To resolve combat on the map, each player selects one card from their hand and places it face down in front of them. Both players then simultaneously reveal their cards and each then rolls three dice, adding the total to the value shown on the War Deck card. Some cards allow for or prevent re-rolls of one, two or three dice, or change the value of the opponent’s card, while other cards determine which side wins ties. There are also cards and map positioning which can add dice to the roll… to a maximum of five dice. (No “buckets of dice” here to those familiar with my GMT “Nappy” design games: The Napoleonic Wars, Wellington, and Kutuzov.)
Mark’s Hand-drawn playtest version of the Hitler’s Reich map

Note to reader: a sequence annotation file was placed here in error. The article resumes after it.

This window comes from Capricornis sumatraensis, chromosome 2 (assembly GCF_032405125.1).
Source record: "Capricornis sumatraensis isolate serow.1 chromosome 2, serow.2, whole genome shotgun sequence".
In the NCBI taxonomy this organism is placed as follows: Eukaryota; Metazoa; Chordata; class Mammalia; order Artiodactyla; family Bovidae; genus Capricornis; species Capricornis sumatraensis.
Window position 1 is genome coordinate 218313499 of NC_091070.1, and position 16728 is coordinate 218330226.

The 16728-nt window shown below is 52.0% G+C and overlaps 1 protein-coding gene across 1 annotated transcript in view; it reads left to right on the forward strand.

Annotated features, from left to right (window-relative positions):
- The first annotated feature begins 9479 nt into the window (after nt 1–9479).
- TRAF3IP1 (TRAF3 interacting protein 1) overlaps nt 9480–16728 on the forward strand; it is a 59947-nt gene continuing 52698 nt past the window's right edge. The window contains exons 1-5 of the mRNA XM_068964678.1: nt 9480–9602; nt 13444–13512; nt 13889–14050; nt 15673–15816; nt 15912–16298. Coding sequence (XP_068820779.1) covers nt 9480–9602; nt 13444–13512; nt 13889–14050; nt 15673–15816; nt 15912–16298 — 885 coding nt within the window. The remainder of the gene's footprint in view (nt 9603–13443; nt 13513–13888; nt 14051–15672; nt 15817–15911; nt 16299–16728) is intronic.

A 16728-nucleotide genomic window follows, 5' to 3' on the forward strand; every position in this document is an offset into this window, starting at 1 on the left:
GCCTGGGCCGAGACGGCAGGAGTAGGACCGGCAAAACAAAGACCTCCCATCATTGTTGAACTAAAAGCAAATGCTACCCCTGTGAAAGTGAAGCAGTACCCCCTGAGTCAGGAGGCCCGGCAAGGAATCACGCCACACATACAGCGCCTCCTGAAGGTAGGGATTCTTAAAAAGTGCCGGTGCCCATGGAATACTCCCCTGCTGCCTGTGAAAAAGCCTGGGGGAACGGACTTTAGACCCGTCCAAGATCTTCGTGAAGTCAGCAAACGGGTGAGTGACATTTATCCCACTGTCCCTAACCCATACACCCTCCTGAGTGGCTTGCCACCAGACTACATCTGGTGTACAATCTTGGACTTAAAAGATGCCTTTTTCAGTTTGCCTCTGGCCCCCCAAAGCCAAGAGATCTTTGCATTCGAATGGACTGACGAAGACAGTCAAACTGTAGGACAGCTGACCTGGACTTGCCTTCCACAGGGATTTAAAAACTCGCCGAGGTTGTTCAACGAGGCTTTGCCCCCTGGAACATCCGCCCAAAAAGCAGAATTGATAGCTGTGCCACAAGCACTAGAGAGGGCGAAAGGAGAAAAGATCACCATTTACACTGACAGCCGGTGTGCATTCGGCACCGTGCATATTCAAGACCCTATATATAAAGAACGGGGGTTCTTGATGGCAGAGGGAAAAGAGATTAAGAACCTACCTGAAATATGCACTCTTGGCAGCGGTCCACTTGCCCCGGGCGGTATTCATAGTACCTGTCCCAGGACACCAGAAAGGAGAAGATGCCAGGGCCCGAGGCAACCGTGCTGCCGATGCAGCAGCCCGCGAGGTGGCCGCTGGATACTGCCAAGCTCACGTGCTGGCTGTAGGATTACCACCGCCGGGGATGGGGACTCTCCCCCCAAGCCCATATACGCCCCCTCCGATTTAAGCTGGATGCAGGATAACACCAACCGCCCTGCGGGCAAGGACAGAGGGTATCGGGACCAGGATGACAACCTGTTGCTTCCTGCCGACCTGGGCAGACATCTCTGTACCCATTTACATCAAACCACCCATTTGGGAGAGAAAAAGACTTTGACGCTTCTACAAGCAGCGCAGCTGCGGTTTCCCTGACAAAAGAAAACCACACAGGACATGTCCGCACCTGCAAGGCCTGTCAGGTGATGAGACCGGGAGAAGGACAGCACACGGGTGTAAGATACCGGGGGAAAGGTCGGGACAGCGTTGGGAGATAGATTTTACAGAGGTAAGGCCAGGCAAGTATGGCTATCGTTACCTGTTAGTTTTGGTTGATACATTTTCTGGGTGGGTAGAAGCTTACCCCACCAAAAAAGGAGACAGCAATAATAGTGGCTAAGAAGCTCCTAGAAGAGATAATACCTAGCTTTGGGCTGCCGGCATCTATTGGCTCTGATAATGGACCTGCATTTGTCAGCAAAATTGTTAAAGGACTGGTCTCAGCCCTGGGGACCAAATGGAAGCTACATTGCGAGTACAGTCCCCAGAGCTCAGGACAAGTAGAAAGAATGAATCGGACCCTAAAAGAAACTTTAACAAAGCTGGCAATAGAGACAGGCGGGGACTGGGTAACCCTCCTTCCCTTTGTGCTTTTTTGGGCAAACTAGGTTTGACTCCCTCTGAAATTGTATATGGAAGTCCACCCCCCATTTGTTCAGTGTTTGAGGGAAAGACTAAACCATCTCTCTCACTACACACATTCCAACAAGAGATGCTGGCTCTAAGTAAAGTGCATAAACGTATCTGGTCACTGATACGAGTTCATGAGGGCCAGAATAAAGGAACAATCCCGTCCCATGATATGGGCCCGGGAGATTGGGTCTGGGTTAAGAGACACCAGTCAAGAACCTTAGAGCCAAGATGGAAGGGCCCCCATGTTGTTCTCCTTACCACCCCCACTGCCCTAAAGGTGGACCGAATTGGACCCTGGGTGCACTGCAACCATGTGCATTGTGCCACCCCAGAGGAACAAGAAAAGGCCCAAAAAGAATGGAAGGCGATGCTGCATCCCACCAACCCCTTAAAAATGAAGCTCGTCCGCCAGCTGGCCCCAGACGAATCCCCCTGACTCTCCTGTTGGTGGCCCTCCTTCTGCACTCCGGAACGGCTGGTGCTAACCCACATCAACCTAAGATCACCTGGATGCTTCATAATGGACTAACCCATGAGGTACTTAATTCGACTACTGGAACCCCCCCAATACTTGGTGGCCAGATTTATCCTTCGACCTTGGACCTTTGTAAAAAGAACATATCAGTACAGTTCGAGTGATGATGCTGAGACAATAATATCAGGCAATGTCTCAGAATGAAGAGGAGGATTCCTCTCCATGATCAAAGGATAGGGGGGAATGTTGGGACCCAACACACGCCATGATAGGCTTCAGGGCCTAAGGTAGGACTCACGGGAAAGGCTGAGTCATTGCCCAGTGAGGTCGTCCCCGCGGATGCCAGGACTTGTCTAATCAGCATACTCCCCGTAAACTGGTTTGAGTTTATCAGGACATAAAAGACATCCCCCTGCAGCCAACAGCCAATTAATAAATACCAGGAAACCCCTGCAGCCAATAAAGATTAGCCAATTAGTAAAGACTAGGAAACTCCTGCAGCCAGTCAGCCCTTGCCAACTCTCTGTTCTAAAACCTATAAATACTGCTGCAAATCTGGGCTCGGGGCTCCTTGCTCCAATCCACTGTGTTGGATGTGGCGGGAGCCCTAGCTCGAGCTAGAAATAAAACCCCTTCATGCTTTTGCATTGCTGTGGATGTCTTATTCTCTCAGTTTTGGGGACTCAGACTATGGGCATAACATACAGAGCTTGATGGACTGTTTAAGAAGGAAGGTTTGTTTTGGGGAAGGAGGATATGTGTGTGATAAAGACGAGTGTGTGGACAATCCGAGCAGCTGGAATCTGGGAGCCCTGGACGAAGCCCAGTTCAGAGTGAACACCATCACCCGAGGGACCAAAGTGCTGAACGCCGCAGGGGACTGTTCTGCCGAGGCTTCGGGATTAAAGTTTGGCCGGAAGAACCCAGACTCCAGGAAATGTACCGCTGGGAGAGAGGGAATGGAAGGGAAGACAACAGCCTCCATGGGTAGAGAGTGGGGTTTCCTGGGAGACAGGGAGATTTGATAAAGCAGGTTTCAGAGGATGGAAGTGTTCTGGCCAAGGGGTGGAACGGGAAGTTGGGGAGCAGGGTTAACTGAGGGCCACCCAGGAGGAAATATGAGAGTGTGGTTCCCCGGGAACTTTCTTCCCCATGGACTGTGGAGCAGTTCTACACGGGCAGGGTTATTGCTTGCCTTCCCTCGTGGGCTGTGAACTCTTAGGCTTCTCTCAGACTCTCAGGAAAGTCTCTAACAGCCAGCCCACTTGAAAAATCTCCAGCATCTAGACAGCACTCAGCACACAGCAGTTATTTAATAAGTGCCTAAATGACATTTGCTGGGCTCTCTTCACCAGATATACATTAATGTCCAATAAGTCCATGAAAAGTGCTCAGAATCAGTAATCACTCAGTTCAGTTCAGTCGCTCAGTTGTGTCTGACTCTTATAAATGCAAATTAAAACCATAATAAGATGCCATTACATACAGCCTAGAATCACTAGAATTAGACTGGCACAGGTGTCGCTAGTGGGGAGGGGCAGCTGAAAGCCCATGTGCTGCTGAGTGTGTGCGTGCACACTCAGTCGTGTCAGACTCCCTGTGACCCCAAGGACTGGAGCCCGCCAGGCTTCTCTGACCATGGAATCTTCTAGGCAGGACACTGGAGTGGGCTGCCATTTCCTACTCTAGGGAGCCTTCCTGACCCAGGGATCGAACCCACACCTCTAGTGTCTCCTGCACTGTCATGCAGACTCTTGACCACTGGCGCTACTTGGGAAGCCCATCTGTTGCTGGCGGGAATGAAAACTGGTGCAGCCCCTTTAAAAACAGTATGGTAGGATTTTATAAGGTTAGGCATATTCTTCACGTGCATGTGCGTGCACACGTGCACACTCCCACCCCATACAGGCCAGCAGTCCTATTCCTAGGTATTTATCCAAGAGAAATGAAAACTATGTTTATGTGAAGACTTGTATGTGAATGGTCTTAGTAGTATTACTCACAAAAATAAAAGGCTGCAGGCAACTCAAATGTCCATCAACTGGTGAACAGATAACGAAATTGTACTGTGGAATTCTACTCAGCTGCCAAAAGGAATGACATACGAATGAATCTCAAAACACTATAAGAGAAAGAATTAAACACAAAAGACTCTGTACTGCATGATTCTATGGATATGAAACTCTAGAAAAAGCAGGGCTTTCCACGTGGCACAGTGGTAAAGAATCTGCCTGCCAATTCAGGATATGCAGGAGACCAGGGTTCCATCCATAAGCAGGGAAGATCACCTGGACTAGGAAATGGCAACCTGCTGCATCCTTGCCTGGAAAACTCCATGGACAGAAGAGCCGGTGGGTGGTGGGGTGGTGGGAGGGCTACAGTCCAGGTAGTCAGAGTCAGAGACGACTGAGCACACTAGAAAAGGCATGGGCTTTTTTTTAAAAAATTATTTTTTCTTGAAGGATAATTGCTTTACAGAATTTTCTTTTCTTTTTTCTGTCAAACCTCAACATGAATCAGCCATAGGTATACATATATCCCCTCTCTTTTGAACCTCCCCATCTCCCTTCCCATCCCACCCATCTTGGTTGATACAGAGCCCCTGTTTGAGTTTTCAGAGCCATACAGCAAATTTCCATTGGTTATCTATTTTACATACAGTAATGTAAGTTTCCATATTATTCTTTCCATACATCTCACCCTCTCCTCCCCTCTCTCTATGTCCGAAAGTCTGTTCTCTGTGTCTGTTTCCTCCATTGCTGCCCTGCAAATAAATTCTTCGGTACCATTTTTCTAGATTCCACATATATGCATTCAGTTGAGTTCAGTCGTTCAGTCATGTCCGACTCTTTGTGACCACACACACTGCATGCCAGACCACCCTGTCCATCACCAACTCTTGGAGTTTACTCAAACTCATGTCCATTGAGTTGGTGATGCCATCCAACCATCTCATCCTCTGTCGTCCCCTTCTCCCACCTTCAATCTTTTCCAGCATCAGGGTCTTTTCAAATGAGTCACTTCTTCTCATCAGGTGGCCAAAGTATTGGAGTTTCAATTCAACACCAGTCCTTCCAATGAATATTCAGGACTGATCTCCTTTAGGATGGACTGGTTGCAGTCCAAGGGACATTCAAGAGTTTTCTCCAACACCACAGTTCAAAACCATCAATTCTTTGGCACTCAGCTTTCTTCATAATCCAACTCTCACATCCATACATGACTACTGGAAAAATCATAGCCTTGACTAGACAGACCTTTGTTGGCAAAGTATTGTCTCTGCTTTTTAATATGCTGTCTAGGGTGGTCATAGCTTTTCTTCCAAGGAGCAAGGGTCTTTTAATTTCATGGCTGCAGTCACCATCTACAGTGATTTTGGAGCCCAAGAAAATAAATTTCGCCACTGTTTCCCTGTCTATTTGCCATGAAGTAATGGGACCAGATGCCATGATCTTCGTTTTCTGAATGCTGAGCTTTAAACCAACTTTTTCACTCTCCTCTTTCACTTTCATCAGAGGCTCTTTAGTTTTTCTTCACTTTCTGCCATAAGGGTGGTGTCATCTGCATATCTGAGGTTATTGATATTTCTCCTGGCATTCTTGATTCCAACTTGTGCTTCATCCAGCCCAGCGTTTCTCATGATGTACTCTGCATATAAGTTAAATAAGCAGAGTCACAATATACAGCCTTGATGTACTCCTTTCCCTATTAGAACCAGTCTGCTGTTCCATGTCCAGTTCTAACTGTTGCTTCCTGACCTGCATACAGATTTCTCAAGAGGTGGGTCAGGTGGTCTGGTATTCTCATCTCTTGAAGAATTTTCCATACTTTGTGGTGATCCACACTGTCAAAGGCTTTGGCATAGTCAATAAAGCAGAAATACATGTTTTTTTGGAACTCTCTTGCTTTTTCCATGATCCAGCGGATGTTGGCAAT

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The design of Time of Crisis started with one fairly simple idea. Wray was living and working in Chicago, so I was lucky to be able to meet with him in person fairly frequently. At one game day at my house, we were discussing possible game design projects, and I related my interest in the (at the time) relatively new deckbuilding concept that had been made popular by Donald Vaccarino’s Dominion. Wray and I were, of course, both fans of the card-driven game (CDG) framework, especially from our work together on Sword of Rome. So I asked, “What if we designed a game that combined the best features of deckbuilding and CDGs?” Wray was immediately interested, and this became the focus for our next project.